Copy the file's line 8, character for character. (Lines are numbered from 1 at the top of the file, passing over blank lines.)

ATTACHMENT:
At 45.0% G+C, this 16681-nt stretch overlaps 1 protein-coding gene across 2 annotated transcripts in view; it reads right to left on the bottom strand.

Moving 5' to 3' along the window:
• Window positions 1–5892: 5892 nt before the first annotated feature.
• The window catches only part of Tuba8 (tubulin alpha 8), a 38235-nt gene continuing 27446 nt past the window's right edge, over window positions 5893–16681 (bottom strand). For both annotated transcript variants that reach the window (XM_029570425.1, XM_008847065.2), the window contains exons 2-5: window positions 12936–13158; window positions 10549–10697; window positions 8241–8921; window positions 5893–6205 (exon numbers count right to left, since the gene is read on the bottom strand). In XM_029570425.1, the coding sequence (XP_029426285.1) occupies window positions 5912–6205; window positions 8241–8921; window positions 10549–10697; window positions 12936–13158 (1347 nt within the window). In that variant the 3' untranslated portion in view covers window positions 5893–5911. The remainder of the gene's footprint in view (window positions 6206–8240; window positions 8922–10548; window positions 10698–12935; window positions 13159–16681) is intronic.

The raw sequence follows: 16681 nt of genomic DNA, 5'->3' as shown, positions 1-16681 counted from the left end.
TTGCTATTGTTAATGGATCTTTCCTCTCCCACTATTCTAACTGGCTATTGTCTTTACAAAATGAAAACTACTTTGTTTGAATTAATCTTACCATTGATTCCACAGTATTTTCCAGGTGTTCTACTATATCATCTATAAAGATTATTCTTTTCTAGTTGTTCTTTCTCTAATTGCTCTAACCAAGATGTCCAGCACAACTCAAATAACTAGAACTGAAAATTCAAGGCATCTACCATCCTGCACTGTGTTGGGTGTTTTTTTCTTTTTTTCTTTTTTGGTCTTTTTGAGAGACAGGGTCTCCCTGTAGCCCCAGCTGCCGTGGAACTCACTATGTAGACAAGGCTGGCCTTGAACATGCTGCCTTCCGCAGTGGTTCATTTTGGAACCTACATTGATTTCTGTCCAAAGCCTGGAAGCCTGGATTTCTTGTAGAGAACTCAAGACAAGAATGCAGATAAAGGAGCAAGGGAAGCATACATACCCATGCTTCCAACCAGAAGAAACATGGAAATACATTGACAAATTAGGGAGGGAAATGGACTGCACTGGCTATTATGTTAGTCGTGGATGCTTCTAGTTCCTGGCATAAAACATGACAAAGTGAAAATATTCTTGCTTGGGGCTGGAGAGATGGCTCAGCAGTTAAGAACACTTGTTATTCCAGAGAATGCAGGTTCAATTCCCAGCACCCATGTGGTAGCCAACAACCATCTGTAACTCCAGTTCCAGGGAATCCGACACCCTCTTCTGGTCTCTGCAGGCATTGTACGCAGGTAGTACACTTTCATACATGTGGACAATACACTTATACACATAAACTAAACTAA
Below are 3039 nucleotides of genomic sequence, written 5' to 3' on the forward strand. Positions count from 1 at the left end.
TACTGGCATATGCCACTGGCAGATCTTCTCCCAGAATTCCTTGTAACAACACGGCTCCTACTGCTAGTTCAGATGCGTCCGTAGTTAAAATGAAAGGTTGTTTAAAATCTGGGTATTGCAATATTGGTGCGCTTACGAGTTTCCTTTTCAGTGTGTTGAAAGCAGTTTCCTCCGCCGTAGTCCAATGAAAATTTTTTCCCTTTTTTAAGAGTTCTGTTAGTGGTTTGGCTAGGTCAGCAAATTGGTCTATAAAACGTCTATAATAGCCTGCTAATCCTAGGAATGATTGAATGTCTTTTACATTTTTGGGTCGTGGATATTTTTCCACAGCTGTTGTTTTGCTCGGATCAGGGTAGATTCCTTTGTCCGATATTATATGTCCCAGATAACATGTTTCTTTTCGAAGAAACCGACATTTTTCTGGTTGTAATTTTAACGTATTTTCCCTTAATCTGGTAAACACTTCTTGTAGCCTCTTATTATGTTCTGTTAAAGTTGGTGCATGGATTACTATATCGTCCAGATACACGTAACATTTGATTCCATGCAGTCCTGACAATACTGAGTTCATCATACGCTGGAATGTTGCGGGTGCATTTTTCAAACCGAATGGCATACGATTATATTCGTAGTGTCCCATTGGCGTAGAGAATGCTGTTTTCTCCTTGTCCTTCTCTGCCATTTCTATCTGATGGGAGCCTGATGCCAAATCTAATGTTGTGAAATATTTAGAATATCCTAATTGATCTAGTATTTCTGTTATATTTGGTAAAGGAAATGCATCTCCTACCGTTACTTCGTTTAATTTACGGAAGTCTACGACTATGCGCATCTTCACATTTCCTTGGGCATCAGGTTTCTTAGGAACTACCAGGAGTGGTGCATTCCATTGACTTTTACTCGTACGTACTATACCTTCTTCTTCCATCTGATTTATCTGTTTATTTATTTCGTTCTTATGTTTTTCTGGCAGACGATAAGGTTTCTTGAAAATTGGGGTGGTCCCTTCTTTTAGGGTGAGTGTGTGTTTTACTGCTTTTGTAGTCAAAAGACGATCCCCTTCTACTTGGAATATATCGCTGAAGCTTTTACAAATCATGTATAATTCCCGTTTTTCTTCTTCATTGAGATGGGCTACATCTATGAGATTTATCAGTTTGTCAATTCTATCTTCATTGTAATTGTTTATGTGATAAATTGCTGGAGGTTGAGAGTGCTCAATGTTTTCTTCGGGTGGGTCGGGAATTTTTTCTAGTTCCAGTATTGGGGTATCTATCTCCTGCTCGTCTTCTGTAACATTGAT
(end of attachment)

TACTGGCATATGCCACTGGCAGATCTTCTCCCAGAATTCCTTGTAACAACACGGCTCCTACTGCTAGTTCAGATGCGTCCGTAGTTAAAATGAAAGGTTGTTTAAAATCTGGGTATTGCAATATTGGTGCGCTTACGAGTTTCCTTTTCAGTGTGTTGAAAGCAGTTTCCTCCGCCGTAGTCCAATGAAAATTTTTTCCCTTTTTTAAGAGTTCTGTTAGTGGTTTGGCTAGGTCAGCAAATTGGTCTATAAAACGTCTATAATAGCCTGCTAATCCTAGGAATGATTGAATGTCTTTTACATTTTTGGGTCGTGGATATTTTTCCACAGCTGTTGTTTTGCTCGGATCAGGGTAGATTCCTTTGTCCGATATTATATGTCCCAGATAACATGTTTCTTTTCGAAGAAACCGACATTTTTCTGGTTGTAATTTTAACGTATTTTCCCTTAATCTGGTAAACACTTCTTGTAGCCTCTTATTATGTTCTGTTAAAGTTGGTGCATGGATTACTATATCGTCCAGATACACGTAACATTTGATTCCATGCAGTCCTGACAATACTGAGTTCATCATACGCTGGAATGTTGCGGGTGCATTTTTCAAACCGAATGGCATACGATTATATTCGTAGTGTCCCATTGGCGTAGAGAATGCTGTTTTCTCCTTGTCCTTCTCTGCCATTTCTATCTGATGGGAGCCTGATGCCAAATCTAATGTTGTGAAATATTTAGAATATCCTAATTGATCTAGTATTTCTGTTATATTTGGTAAAGGAAATGCATCTCCTACCGTTACTTCGTTTAATTTACGGAAGTCTACGACTATGCGCATCTTCACATTTCCTTGGGCATCAGGTTTCTTAGGAACTACCAGGAGTGGTGCATTCCATTGACTTTTACTCGTACGTACTATACCTTCTTCTTCCATCTGATTTATCTGTTTATTTATTTCGTTCTTATGTTTTTCTGGCAGACGATAAGGTTTCTTGAAAATTGGGGTGGTCCCTTCTTTTAGGGTGAGTGTGTGTTTTACTGCTTTTGTAGTCAAAAGACGATCCCCTTCTACTTGGAATATATCGCTGAAGCTTTTACAAATCATGTATAATTCCCGTTTTTCTTCTTCATTGAGATGGGCTACATCTATGAGATTTATCAGTTTGTCAATTCTATCTTCATTGTAATTGTTTATGTGATAAATTGCTGGAGGTTGAGAGTGCTCAATGTTTTCTTCGGGTGGGTCGGGAATTTTTTCTAGTTCCAGTATTGGGGTATCTATCTCCTGCTCGTCTTCTGTAACATTGAT